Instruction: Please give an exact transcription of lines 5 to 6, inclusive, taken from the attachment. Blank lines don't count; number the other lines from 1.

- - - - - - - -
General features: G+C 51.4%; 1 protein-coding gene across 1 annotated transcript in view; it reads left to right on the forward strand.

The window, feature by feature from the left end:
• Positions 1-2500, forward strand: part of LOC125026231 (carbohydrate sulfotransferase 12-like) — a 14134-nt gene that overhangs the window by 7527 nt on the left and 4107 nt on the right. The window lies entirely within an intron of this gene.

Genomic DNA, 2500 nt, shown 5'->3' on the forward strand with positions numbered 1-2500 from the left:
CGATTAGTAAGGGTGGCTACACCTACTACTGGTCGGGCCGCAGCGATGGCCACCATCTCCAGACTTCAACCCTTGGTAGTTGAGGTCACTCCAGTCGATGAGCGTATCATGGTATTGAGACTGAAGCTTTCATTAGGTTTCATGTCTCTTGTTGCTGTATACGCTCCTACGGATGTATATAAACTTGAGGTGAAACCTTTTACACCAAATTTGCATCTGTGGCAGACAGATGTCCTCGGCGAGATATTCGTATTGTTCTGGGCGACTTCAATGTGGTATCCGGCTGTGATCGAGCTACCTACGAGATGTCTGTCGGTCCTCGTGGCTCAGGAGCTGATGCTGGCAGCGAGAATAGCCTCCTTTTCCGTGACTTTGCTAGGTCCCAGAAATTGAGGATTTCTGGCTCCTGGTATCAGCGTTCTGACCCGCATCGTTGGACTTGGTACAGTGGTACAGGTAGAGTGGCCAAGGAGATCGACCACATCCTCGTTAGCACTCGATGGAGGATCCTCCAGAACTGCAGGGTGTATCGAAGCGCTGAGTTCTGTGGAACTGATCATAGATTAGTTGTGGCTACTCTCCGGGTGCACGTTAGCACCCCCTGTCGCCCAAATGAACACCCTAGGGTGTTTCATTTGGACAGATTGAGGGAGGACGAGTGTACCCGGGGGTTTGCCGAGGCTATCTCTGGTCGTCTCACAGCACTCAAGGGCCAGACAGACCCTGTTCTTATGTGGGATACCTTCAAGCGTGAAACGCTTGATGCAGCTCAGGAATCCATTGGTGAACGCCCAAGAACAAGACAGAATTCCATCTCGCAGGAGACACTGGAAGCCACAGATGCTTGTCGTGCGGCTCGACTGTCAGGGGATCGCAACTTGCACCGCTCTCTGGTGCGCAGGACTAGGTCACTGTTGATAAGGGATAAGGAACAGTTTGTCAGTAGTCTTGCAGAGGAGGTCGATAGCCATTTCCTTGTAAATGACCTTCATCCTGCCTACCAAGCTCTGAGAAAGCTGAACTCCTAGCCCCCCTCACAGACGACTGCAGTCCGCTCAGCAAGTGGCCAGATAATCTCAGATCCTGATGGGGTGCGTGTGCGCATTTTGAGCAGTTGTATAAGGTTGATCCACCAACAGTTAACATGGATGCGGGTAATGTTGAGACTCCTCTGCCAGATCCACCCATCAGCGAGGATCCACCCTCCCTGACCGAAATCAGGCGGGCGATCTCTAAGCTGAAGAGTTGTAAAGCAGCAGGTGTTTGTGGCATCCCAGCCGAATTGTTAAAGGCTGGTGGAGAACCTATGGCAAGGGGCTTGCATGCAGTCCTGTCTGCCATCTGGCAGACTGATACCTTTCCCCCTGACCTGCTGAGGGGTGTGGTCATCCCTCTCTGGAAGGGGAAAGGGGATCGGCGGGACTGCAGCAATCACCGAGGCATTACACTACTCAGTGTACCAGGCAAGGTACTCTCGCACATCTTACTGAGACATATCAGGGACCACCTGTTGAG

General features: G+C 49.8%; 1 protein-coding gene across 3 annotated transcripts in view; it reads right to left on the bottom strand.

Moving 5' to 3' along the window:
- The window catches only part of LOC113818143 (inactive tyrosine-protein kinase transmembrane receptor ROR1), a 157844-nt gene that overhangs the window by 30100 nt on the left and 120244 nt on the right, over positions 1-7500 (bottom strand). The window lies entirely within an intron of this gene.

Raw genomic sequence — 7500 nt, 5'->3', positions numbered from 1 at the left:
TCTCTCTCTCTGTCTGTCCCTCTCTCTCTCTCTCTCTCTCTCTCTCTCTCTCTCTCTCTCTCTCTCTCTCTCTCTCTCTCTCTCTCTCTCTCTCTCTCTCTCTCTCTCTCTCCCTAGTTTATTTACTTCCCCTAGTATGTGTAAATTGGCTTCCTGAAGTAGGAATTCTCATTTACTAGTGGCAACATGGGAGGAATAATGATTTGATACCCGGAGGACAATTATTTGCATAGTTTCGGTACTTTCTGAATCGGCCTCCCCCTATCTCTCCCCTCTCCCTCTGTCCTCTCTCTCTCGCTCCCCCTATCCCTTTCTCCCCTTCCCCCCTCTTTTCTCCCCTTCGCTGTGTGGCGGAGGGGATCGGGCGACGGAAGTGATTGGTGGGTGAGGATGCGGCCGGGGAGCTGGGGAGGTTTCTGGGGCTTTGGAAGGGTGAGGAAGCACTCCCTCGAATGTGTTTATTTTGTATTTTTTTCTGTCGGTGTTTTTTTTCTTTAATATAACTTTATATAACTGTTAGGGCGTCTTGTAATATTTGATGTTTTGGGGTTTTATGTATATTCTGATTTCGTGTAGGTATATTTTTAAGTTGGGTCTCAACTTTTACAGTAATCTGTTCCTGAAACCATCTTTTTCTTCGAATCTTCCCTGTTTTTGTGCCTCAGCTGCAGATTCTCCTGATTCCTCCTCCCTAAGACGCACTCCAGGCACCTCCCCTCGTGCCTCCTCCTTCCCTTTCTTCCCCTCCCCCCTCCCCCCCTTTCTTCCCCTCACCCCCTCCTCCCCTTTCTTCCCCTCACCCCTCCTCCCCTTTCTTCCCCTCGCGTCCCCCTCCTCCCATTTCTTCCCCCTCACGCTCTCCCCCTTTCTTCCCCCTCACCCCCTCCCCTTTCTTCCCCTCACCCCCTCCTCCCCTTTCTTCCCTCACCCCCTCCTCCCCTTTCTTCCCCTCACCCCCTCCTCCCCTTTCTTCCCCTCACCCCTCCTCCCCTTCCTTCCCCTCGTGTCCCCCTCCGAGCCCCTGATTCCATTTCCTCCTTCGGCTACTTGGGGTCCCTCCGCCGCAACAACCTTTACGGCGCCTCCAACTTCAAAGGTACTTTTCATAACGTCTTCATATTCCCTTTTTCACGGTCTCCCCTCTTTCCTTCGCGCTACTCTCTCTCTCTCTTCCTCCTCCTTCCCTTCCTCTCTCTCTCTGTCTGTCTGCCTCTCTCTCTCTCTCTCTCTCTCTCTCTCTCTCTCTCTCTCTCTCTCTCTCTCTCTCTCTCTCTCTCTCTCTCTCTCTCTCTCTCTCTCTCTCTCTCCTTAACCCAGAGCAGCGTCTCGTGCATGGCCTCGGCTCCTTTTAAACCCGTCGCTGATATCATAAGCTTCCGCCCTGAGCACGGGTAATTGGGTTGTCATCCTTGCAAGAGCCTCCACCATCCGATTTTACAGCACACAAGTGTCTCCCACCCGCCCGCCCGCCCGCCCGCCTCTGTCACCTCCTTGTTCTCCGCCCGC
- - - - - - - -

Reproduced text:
CGATTAGTAAGGGTGGCTACACCTACTACTGGTCGGGCCGCAGCGATGGCCACCATCTCCAGACTTCAACCCTTGGTAGTTGAGGTCACTCCAGTCGATGAGCGTATCATGGTATTGAGACTGAAGCTTTCATTAGGTTTCATGTCTCTTGTTGCTGTATACGCTCCTACGGATGTATATAAACTTGAGGTGAAACCTTTTACACCAAATTTGCATCTGTGGCAGACAGATGTCCTCGGCGAGATATTCGTATTGTTCTGGGCGACTTCAATGTGGTATCCGGCTGTGATCGAGCTACCTACGAGATGTCTGTCGGTCCTCGTGGCTCAGGAGCTGATGCTGGCAGCGAGAATAGCCTCCTTTTCCGTGACTTTGCTAGGTCCCAGAAATTGAGGATTTCTGGCTCCTGGTATCAGCGTTCTGACCCGCATCGTTGGACTTGGTACAGTGGTACAGGTAGAGTGGCCAAGGAGATCGACCACATCCTCGTTAGCACTCGATGGAGGATCCTCCAGAACTGCAGGGTGTATCGAAGCGCTGAGTTCTGTGGAACTGATCATAGATTAGTTGTGGCTACTCTCCGGGTGCACGTTAGCACCCCCTGTCGCCCAAATGAACACCCTAGGGTGTTTCATTTGGACAGATTGAGGGAGGACGAGTGTACCCGGGGGTTTGCCGAGGCTATCTCTGGTCGTCTCACAGCACTCAAGGGCCAGACAGACCCTGTTCTTATGTGGGATACCTTCAAGCGTGAAACGCTTGATGCAGCTCAGGAATCCATTGGTGAACGCCCAAGAACAAGACAGAATTCCATCTCGCAGGAGACACTGGAAGCCACAGATGCTTGTCGTGCGGCTCGACTGTCAGGGGATCGCAACTTGCACCGCTCTCTGGTGCGCAGGACTAGGTCACTGTTGATAAGGGATAAGGAACAGTTTGTCAGTAGTCTTGCAGAGGAGGTCGATAGCCATTTCCTTGTAAATGACCTTCATCCTGCCTACCAAGCTCTGAGAAAGCTGAACTCCTAGCCCCCCTCACAGACGACTGCAGTCCGCTCAGCAAGTGGCCAGATAATCTCAGATCCTGATGGGGTGCGTGTGCGCATTTTGAGCAGTTGTATAAGGTTGATCCACCAACAGTTAACATGGATGCGGGTAATGTTGAGACTCCTCTGCCAGATCCACCCATCAGCGAGGATCCACCCTCCCTGACCGAAATCAGGCGGGCGATCTCTAAGCTGAAGAGTTGTAAAGCAGCAGGTGTTTGTGGCATCCCAGCCGAATTGTTAAAGGCTGGTGGAGAACCTATGGCAAGGGGCTTGCATGCAGTCCTGTCTGCCATCTGGCAGACTGATACCTTTCCCCCTGACCTGCTGAGGGGTGTGGTCATCCCTCTCTGGAAGGGGAAAGGGGATCGGCGGGACTGCAGCAATCACCGAGGCATTACACTACTCAGTGTACCAGGCAAGGTACTCTCGCACATCTTACTGAGACATATCAGGGACCACCTGTTGAG

General features: G+C 49.8%; 1 protein-coding gene across 3 annotated transcripts in view; it reads right to left on the bottom strand.